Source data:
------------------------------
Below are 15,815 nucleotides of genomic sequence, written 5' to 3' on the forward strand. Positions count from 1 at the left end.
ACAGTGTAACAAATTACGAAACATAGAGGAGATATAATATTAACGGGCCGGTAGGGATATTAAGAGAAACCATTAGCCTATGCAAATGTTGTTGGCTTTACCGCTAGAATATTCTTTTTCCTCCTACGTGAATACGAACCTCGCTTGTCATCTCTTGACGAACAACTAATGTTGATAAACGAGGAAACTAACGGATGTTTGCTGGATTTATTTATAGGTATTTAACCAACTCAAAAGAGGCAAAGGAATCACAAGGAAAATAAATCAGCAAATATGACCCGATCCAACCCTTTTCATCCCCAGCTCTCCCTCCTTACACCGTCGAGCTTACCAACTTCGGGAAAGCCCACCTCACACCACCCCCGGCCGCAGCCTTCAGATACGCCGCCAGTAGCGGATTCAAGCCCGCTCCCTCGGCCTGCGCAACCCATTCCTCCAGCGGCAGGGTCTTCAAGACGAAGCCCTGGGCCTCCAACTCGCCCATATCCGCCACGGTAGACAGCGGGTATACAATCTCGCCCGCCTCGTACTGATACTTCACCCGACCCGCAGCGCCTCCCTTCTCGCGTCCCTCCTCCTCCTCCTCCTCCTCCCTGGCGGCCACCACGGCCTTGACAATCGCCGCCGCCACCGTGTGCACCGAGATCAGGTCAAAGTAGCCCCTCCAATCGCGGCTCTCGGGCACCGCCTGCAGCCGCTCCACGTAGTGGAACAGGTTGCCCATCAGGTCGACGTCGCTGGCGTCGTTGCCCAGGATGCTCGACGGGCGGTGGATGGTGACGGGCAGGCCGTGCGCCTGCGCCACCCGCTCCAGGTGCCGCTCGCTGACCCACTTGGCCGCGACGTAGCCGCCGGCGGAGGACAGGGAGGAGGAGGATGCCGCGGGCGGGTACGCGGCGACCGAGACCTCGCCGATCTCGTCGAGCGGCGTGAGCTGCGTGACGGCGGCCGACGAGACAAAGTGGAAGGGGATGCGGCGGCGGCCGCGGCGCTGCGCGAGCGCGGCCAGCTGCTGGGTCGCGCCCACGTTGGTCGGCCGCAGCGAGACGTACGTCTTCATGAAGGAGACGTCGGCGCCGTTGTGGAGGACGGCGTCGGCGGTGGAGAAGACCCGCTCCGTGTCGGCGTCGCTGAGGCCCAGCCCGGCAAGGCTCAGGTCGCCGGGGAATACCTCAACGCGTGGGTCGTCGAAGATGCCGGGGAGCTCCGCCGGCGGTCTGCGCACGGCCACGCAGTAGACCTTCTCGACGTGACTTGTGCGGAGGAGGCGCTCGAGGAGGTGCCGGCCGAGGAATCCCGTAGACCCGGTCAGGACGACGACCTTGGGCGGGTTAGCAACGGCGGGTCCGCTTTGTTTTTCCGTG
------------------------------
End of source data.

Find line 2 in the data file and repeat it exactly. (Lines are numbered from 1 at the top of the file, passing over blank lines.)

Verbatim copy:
ACAGTGTAACAAATTACGAAACATAGAGGAGATATAATATTAACGGGCCGGTAGGGATATTAAGAGAAACCATTAGCCTATGCAAATGTTGTTGGCTTTACCGCTAGAATATTCTTTTTCCTCCTACGTGAATACGAACCTCGCTTGTCATCTCTTGACGAACAACTAATGTTGATAAACGAGGAAACTAACGGATGTTTGCTGGATTTATTTATAGGTATTTAACCAACTCAAAAGAGGCAAAGGAATCACAAGGAAAATAAATCAGCAAATATGACCCGATCCAACCCTTTTCATCCCCAGCTCTCCCTCCTTACACCGTCGAGCTTACCAACTTCGGGAAAGCCCACCTCACACCACCCCCGGCCGCAGCCTTCAGATACGCCGCCAGTAGCGGATTCAAGCCCGCTCCCTCGGCCTGCGCAACCCATTCCTCCAGCGGCAGGGTCTTCAAGACGAAGCCCTGGGCCTCCAACTCGCCCATATCCGCCACGGTAGACAGCGGGTATACAATCTCGCCCGCCTCGTACTGATACTTCACCCGACCCGCAGCGCCTCCCTTCTCGCGTCCCTCCTCCTCCTCCTCCTCCTCCCTGGCGGCCACCACGGCCTTGACAATCGCCGCCGCCACCGTGTGCACCGAGATCAGGTCAAAGTAGCCCCTCCAATCGCGGCTCTCGGGCACCGCCTGCAGCCGCTCCACGTAGTGGAACAGGTTGCCCATCAGGTCGACGTCGCTGGCGTCGTTGCCCAGGATGCTCGACGGGCGGTGGATGGTGACGGGCAGGCCGTGCGCCTGCGCCACCCGCTCCAGGTGCCGCTCGCTGACCCACTTGGCCGCGACGTAGCCGCCGGCGGAGGACAGGGAGGAGGAGGATGCCGCGGGCGGGTACGCGGCGACCGAGACCTCGCCGATCTCGTCGAGCGGCGTGAGCTGCGTGACGGCGGCCGACGAGACAAAGTGGAAGGGGATGCGGCGGCGGCCGCGGCGCTGCGCGAGCGCGGCCAGCTGCTGGGTCGCGCCCACGTTGGTCGGCCGCAGCGAGACGTACGTCTTCATGAAGGAGACGTCGGCGCCGTTGTGGAGGACGGCGTCGGCGGTGGAGAAGACCCGCTCCGTGTCGGCGTCGCTGAGGCCCAGCCCGGCAAGGCTCAGGTCGCCGGGGAATACCTCAACGCGTGGGTCGTCGAAGATGCCGGGGAGCTCCGCCGGCGGTCTGCGCACGGCCACGCAGTAGACCTTCTCGACGTGACTTGTGCGGAGGAGGCGCTCGAGGAGGTGCCGGCCGAGGAATCCCGTAGACCCGGTCAGGACGACGACCTTGGGCGGGTTAGCAACGGCGGGTCCGCTTTGTTTTTCCGTG